Carola Finch (author) from Ontario, Canada on September 01, 2013:

Hi, izettl: Thanks for taking the time to comment. The hub was not intended to be a one-size-fits all. It was intended to be a guideline for people who may be upset or perlexed by criticism and looking for ideas about how to respond. As for the thick skin - haha, yeah, I have got one too, though there is a soft, sensitive artist underneath.

Laura Izett-Irwin from The Great Northwest on September 01, 2013:

I have mixed feelings on this...on one hand I think too many people agree with each other just for the sake of agreeing in our overly optimistic (but more depressed than ever) society that is afraid to offend anyone (God forbid being politically incorrect). People think its the end of the world when something negative is stated. But negativity is very subjective- you can have one person who takes a comment for a comment but they have thick skin (so to speak) then you have another person who is very sensitive that takes many things as negative- basically those people shouldn't be writing online. They walk away from what could be a learning experience. I used to imagine theorists, scientists, and philosophers sitting down to discuss things and I never imagined they all agreed with each other but I bet they learned a lot from even some heated arguments.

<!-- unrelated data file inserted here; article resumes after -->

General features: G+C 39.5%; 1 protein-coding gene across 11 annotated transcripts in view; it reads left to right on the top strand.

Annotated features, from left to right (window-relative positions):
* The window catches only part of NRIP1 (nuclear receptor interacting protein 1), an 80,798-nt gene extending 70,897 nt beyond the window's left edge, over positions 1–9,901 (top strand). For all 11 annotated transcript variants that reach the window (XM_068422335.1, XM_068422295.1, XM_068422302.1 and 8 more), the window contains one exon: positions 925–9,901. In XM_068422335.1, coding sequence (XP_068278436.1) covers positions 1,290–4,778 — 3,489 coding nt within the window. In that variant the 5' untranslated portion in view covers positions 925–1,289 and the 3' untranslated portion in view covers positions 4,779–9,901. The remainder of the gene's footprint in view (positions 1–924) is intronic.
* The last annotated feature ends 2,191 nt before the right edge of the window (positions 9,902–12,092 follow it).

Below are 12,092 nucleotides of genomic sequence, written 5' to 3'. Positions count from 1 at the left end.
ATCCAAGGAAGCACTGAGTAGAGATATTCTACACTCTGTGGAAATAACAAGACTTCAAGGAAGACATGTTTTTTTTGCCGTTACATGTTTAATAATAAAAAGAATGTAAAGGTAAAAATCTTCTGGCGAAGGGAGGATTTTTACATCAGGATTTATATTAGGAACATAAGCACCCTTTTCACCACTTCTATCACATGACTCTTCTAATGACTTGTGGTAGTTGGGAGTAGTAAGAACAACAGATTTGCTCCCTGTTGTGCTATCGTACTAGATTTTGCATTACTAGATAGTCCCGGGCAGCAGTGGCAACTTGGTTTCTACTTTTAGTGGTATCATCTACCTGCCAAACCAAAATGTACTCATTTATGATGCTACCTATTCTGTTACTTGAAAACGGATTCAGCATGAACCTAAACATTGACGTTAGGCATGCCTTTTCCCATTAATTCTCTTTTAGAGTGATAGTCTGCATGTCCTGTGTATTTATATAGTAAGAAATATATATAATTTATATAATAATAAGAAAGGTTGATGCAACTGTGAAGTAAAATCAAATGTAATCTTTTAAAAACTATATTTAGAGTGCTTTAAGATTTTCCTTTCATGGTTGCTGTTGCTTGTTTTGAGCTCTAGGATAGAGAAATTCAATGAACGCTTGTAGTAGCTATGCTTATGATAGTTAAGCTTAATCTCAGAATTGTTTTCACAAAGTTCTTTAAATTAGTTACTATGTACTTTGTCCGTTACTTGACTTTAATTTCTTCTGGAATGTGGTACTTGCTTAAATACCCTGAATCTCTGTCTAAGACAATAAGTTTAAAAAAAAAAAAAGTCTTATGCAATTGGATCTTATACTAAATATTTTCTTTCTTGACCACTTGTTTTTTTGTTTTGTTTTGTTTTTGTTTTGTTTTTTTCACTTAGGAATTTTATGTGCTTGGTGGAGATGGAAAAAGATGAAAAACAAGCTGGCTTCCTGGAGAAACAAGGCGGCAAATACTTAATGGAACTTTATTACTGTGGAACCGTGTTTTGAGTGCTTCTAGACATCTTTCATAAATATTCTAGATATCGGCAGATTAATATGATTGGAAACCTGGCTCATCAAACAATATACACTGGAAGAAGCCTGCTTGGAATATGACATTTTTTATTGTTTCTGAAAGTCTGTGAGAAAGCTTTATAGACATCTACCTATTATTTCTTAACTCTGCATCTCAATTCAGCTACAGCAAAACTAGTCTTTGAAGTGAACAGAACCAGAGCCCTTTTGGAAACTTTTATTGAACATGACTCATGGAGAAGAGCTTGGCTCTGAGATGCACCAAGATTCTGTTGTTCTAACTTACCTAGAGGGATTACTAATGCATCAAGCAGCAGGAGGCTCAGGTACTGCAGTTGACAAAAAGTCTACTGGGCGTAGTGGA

I've been writing online for several years (on some hot bed issues) and I take all info in- I consider it, then take and leave what I want. I do engage at times to negative comments- too many people walk away from them when so much can be learned from those that don't agree with us. Think about it...